Iraq

Aid groups cagey on contingency plans for Iraq war

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By Alistair Lyon, Middle East Diplomatic Correspondent
LONDON, Jan 13 (Reuters) - Iraq's neighbours and foreign aid agencies fear that any U.S.-led invasion could set off an acute humanitarian crisis, but are keeping contingency plans low-key in the hope that U.N. inspections can avert war.

A confidential U.N. document drawn up last month says an Iraq conflict could cause half a million casualties, create 900,000 refugees and displace another two million Iraqis. Power, water, communications and oil installations could be devastated.

The Geneva-based U.N. High Commissioner for Refugees (UNHCR), which would be on the frontline of any Iraqi civilian exodus, is reticent about its plans. It wants to avoid any impression that the United Nations has concluded war is inevitable.

"Iraq is right now a rhetorical crisis and people are speculating about a speculative war; the United Nations has arms inspectors in place and we are hoping that process will be allowed to run its course," said UNHCR spokesman Peter Kessler.

"We cannot do much without money and it is difficult to raise money without a concrete emergency," he said.

U.N. weapons inspectors returned to Iraq in November after a Security Council resolution gave President Saddam Hussein a final opportunity to disarm or face serious consequences -- in effect, military action by the United States and its allies.

EMERGENCY STOCKS

The UNHCR, which spearheaded relief efforts for two million refugees in the 1991 Gulf War, has an emergency stockpile of materials -- plastic sheeting, jerry cans, blankets -- in Denmark which it can fly anywhere in the world at short notice.

But it has not sent any to the region ahead of a possible invasion of Iraq. "We...do not want to be seen as condoning war," Kessler said.

The International Committee of the Red Cross (ICRC), on the other hand, has been building stocks of medicine, sanitation equipment and blankets inside Iraq, where it has some 30 international staff, and in neighbouring states.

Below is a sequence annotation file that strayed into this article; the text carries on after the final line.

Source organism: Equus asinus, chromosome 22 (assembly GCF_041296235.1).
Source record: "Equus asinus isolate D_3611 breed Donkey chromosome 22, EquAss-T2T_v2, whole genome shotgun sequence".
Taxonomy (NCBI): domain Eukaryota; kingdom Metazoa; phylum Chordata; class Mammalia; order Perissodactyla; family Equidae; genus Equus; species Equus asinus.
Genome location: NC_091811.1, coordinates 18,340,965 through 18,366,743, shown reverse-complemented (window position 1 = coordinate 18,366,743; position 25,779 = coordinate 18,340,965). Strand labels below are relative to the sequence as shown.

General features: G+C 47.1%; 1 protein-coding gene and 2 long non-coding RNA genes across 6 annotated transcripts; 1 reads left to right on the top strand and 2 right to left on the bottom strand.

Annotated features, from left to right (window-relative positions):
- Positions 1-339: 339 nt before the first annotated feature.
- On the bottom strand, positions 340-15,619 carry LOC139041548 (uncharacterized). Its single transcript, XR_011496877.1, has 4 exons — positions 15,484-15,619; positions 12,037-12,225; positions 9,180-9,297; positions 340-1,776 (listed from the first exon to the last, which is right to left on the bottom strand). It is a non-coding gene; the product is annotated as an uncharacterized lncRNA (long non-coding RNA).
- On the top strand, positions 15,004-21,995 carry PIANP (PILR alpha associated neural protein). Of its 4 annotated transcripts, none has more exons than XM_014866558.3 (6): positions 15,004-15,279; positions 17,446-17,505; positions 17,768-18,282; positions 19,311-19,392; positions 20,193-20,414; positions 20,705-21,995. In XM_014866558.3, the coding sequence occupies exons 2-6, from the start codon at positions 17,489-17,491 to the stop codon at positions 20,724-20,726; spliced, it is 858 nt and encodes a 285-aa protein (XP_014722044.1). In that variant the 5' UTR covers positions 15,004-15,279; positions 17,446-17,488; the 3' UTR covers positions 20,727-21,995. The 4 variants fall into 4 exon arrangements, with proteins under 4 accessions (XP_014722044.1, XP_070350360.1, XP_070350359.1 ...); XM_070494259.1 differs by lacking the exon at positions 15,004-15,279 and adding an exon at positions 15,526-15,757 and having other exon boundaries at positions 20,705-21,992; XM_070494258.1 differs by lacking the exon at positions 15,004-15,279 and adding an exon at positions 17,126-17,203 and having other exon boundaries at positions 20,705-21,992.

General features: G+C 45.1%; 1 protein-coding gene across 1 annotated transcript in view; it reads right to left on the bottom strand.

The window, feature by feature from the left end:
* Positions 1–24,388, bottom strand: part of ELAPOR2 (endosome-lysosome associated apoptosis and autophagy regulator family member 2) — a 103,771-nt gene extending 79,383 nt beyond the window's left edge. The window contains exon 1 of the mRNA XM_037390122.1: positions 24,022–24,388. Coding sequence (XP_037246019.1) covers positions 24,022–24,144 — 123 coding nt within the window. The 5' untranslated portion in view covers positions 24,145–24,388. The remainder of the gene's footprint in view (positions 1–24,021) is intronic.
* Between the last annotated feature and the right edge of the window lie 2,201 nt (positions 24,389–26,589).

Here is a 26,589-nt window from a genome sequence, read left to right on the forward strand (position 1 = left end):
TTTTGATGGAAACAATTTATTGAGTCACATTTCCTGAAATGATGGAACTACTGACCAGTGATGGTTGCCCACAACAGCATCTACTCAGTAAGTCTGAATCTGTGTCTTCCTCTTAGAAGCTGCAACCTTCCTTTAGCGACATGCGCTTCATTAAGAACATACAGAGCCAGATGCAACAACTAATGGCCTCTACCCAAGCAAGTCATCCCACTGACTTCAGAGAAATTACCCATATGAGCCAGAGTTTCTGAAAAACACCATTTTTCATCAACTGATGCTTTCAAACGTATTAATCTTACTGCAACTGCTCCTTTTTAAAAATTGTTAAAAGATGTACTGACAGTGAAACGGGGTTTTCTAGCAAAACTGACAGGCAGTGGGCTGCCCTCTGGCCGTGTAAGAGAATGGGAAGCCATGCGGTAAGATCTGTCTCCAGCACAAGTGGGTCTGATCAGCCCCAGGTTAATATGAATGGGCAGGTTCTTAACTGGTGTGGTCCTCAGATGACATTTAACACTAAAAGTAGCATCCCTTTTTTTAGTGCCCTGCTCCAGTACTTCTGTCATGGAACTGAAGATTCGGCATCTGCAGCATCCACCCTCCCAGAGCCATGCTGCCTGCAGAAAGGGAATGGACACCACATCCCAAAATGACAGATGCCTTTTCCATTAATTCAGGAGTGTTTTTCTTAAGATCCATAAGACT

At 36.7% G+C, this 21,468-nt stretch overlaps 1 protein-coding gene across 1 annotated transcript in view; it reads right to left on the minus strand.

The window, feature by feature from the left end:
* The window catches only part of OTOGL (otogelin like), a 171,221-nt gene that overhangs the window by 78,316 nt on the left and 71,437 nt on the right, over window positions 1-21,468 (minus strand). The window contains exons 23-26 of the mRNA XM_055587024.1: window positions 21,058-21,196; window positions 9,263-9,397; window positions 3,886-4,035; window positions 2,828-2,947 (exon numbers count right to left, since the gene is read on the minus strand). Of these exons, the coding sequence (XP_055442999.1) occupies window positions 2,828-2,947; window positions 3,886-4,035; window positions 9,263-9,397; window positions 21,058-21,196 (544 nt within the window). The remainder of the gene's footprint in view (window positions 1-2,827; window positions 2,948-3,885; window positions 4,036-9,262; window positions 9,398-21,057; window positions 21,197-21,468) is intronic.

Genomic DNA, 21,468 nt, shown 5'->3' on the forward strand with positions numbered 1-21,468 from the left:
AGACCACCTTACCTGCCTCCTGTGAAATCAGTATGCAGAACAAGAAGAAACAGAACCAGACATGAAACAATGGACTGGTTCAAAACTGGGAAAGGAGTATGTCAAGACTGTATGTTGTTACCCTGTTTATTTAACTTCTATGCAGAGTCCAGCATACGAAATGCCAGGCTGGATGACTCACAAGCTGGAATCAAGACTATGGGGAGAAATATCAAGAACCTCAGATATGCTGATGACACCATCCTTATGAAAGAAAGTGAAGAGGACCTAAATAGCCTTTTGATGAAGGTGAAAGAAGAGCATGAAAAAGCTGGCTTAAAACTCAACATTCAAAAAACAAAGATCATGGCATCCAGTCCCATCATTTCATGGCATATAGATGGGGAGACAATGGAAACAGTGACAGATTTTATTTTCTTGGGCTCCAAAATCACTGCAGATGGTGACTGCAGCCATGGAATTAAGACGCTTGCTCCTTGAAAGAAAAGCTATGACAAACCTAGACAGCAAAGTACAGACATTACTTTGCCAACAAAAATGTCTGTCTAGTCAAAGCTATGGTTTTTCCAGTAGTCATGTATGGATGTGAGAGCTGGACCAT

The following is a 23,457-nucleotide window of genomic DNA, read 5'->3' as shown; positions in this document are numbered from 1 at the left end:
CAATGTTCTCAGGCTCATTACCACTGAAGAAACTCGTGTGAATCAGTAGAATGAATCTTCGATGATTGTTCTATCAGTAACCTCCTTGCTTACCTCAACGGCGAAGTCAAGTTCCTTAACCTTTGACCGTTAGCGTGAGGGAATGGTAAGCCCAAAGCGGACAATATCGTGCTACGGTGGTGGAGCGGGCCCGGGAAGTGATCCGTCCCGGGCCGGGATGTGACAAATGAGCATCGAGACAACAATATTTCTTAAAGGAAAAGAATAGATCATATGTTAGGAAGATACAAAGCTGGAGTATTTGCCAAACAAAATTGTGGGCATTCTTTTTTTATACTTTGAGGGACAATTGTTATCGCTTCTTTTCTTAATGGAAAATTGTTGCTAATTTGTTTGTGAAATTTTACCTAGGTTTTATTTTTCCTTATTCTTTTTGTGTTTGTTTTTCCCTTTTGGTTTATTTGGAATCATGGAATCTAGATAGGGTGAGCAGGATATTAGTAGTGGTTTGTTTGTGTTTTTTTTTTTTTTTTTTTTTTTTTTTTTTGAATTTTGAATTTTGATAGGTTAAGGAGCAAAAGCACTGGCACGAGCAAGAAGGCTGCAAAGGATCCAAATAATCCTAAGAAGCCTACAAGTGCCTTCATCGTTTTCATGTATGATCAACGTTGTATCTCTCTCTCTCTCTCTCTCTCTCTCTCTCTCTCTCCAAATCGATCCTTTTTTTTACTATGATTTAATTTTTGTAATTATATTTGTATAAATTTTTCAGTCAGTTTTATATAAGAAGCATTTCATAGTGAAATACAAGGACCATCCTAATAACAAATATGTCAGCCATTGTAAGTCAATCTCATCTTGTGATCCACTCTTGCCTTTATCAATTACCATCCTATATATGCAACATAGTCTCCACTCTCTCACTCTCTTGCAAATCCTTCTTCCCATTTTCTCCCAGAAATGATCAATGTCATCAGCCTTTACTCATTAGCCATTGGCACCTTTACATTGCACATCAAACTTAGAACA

"We have reinforced our staff and placed materials at the ready in surrounding countries as we did for Afghanistan," said a spokesman for the Swiss-based humanitarian organisation.

Major international donors, such as the European Union, are also cagey about contingency plans for a conflict in Iraq.

"We have had some informal contacts with U.N. agencies to work out possible plans. But we are still in the speculative phase right now," a European Commission official said.

He said the commission's annual budget of $30 million in aid to Iraq could be diverted to post-war assistance and combined with special crisis funds from its humanitarian office.

"But we are a bit far away from drafting a programme on post-war action," the official said.

NEIGHBOURS TO CLOSE BORDERS

Iran, Turkey, Jordan, Syria and Kuwait are all expected to try to prevent Iraqi refugees from crossing their frontiers, though some say they will provide assistance on Iraqi soil.

"Iran is determined to prevent entry of Iraqi refugees to its territory and will shelter them at its borders," Deputy Interior Minister for Refugees Ahmad Hosseini said last year.

"We foresee 16 places for sheltering the refugees with a capacity of 700,000, but we have food only for 50,000."

Turkey, which held hundreds of thousands of fleeing Iraqi Kurds in its mountainous border region in 1991, is preparing to deal with any refugees before they cross into its territory.

"Turkey is stressing military security arrangements on the border in order to stop the confusion we saw after the (1991) Gulf War," said one senior civil official said last month.

Syria and Jordan are also braced, but expect fewer refugees because Iraq's main cities are far from their borders.

Carmela Godeau, head of the Damascus office of the International Organisation for Migration, said Syria had not sought its help and the agency had not gone beyond planning.

Relief agency officials in Amman said privately that the Jordanian authorities were determined to bar Iraqi refugees, but would allow third-country nationals to transit its territory.

In 1991 hundreds of thousands of migrant workers from Bangladesh, Pakistan, India, Sri Lanka, the Philippines, Egypt and other countries flooded through Jordan after fleeing Kuwait and Iraq. Some 300,000 long-time Palestinian residents of Kuwait used their Jordanian passports to make new homes in Jordan.

Kuwait's government has said it will not let refugees enter the country from Iraq but that displaced people could be cared for in the demilitarised border zone between the two countries. (Additional reporting from Amman, Ankara, Damascus, Geneva, Kuwait and Tehran bureaux)

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